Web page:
Friday, April 27, 2007

Mike Hugg

Bruce Eder @ All Music
Mike Hugg was, with Manfred Mann himself, the longest surviving member of the group known as Manfred Mann. Born Michael Hug in 1942, he came of age in England during the early '60s as a jazz enthusiast, leading his own quartet, which, in addition to himself on drums, included organist Graham Bond in its lineup. Hugg managed to hook up with South African-born pianist Manfred Mann while playing at Butlin's, the English holiday resort, in 1962. The two took a liking to each other and formed the Mann-Hugg Blues Brothers, which became the core of the group that was eventually christened Manfred Mann, featuring Hugg on drums and percussion. Much of Hugg's career for the next decade was linked to Manfred Mann as bandmate and frequent collaborator as a composer. Apart from their work together in the band, the two were responsible for writing and producing a great deal of film music (Up the Junction, Venus in Furs, etc.) and television music, as well as commercial jingles, although Hugg also emerged as a highly successful songwriter in his own right in 1966, when a composition that he'd written with his brother Brian, "You're a Better Man Than I," became a hit for the Yardbirds.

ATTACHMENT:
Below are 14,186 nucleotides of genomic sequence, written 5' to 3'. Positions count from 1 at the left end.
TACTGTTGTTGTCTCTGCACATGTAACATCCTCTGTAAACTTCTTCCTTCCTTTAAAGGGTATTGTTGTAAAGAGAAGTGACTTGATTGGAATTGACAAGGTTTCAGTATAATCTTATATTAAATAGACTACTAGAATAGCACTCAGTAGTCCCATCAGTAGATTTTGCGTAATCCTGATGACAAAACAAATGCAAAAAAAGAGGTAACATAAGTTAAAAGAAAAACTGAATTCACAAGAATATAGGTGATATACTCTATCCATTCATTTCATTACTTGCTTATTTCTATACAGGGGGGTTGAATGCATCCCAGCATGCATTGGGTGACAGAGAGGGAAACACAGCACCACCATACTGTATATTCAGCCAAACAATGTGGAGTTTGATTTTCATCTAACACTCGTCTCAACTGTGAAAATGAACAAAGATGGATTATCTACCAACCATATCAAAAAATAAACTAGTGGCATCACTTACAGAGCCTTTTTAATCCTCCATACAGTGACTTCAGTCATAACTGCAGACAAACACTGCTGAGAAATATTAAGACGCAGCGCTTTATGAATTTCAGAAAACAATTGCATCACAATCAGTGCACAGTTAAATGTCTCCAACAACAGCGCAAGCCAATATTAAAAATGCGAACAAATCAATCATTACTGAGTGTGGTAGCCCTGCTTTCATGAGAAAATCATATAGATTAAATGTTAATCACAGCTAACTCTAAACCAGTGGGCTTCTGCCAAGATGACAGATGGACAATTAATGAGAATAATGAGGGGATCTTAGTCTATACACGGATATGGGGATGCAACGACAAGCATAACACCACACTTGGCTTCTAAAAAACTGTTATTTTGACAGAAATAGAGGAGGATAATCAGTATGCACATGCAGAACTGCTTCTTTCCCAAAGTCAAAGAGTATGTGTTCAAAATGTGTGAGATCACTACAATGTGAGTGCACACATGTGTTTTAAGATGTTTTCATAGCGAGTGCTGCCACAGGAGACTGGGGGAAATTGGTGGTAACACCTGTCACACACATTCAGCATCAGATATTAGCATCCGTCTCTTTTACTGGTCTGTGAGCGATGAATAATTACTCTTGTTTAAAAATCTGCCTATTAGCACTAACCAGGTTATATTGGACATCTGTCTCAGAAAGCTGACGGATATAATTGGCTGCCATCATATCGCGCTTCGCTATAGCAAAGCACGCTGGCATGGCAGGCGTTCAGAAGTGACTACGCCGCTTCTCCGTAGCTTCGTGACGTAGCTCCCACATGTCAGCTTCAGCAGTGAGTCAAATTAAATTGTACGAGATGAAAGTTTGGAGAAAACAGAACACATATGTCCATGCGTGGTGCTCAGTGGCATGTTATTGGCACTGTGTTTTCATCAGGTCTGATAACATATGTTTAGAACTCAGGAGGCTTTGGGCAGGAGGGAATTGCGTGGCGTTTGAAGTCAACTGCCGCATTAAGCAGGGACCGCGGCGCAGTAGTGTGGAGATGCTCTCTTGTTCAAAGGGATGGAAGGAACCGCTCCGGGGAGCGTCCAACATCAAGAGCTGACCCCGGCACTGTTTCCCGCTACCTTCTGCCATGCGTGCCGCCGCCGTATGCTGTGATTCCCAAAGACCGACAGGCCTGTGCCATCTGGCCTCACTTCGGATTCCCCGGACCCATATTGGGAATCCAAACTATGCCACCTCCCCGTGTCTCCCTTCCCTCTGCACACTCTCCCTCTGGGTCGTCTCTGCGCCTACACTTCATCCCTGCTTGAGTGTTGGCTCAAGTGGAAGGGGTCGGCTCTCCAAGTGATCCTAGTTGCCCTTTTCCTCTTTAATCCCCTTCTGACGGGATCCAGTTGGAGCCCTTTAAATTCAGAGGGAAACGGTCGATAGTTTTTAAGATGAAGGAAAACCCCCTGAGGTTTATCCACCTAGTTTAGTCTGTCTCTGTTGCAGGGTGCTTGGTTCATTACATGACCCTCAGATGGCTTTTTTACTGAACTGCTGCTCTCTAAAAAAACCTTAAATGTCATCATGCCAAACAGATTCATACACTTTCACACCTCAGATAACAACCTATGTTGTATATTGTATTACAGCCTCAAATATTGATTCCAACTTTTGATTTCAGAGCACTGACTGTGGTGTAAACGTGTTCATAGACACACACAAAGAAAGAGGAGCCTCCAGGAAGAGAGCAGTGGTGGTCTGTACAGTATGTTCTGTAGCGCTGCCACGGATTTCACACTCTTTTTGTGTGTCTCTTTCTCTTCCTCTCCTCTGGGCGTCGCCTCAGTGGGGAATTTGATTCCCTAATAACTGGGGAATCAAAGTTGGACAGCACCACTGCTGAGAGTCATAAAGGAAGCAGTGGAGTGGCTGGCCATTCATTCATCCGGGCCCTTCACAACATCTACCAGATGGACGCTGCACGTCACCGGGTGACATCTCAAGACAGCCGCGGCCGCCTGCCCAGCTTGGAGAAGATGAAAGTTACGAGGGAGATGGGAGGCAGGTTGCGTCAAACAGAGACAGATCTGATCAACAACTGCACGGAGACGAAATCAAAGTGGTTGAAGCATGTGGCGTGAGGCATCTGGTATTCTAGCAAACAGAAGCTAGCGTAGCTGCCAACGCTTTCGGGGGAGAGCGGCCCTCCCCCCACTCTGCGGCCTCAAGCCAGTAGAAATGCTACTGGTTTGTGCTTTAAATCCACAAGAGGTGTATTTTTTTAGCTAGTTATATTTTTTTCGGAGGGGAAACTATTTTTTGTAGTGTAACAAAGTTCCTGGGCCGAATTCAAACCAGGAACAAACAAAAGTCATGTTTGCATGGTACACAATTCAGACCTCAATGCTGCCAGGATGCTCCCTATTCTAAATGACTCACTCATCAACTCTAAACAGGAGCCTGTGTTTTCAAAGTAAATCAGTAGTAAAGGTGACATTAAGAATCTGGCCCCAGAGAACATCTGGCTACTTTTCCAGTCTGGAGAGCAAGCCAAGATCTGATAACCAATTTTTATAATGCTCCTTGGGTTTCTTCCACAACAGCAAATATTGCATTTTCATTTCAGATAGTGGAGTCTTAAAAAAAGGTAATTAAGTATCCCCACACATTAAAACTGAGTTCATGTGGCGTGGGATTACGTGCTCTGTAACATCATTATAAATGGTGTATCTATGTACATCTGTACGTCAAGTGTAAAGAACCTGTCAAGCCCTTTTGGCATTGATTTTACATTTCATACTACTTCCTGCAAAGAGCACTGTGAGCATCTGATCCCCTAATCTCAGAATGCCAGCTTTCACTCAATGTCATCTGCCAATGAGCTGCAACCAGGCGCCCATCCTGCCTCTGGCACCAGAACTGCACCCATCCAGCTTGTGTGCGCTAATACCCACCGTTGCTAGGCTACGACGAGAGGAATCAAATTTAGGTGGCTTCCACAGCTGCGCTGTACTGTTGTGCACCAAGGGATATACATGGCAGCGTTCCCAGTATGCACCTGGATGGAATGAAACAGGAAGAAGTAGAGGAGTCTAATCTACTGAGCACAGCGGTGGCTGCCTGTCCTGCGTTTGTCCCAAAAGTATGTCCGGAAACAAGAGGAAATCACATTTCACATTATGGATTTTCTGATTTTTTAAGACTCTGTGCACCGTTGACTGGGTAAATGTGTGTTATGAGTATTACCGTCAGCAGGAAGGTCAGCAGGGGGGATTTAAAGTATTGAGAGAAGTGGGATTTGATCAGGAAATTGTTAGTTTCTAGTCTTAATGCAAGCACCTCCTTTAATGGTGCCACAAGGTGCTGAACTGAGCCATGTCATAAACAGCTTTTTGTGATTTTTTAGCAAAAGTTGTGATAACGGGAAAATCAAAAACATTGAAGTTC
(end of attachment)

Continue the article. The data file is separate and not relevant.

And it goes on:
When the group Manfred Mann split up in 1969, Mann and Hugg remained together, forming the more progressive jazz-rock outfit Emanon, which later became Manfred Mann Chapter III. After parting company with Mann in 1972, Hugg cut a pair of solo albums, Somewhere and Stress and Strain, for Polydor, on which he switched from drums to keyboards. He formed the quartet Hug in 1975, which cut one LP, The Neon Dream -- a strange mix of funk and progressive rock -- and then the Mike Hugg Freeway, which only ever released one single, in 1976. Hugg also played piano and organ on Lo and Behold by Coulson, Dean, McGinnis, Flint, which was produced by Mann. He has written some movie and television music (including the original theme for the British television show Minder). In the early '90s, Hugg was reunited with his former Manfred Mann bandmates Paul Jones, Mike Vickers, and Mike d'Abo, for what was supposed to be a one-off event promoting a hits compilation, but proved to be so musically satisfying that it became a regular part-time gig. The Manfreds, as they became known, have delighted audiences around the world with their revival (and expansion) of the old repertory, which has allowed Hugg to keep his hand in performing and jamming as a keyboard player. =>>>>>>>>>>>